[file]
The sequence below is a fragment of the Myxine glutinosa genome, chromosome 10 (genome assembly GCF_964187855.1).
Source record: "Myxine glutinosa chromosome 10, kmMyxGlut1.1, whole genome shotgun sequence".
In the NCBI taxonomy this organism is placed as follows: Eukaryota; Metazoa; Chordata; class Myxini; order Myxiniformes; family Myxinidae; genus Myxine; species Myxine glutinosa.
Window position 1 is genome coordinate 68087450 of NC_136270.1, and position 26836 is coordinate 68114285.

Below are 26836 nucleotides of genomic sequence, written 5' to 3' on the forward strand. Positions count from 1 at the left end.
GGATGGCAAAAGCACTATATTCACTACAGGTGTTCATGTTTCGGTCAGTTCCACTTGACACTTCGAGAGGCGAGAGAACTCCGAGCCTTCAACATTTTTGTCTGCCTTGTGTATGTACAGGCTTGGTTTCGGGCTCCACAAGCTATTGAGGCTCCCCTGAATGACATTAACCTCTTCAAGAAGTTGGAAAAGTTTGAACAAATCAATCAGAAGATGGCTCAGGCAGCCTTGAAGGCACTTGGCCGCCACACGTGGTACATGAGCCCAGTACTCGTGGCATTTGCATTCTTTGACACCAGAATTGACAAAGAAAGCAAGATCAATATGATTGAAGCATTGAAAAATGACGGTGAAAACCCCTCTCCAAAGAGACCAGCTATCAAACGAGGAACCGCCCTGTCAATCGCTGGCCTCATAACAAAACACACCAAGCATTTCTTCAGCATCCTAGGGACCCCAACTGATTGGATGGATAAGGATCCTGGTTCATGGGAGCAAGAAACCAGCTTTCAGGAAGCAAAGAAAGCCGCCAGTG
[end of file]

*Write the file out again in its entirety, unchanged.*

The sequence below is a fragment of the Myxine glutinosa genome, chromosome 10 (genome assembly GCF_964187855.1).
Source record: "Myxine glutinosa chromosome 10, kmMyxGlut1.1, whole genome shotgun sequence".
In the NCBI taxonomy this organism is placed as follows: Eukaryota; Metazoa; Chordata; class Myxini; order Myxiniformes; family Myxinidae; genus Myxine; species Myxine glutinosa.
Window position 1 is genome coordinate 68087450 of NC_136270.1, and position 26836 is coordinate 68114285.

Below are 26836 nucleotides of genomic sequence, written 5' to 3' on the forward strand. Positions count from 1 at the left end.
GGATGGCAAAAGCACTATATTCACTACAGGTGTTCATGTTTCGGTCAGTTCCACTTGACACTTCGAGAGGCGAGAGAACTCCGAGCCTTCAACATTTTTGTCTGCCTTGTGTATGTACAGGCTTGGTTTCGGGCTCCACAAGCTATTGAGGCTCCCCTGAATGACATTAACCTCTTCAAGAAGTTGGAAAAGTTTGAACAAATCAATCAGAAGATGGCTCAGGCAGCCTTGAAGGCACTTGGCCGCCACACGTGGTACATGAGCCCAGTACTCGTGGCATTTGCATTCTTTGACACCAGAATTGACAAAGAAAGCAAGATCAATATGATTGAAGCATTGAAAAATGACGGTGAAAACCCCTCTCCAAAGAGACCAGCTATCAAACGAGGAACCGCCCTGTCAATCGCTGGCCTCATAACAAAACACACCAAGCATTTCTTCAGCATCCTAGGGACCCCAACTGATTGGATGGATAAGGATCCTGGTTCATGGGAGCAAGAAACCAGCTTTCAGGAAGCAAAGAAAGCCGCCAGTG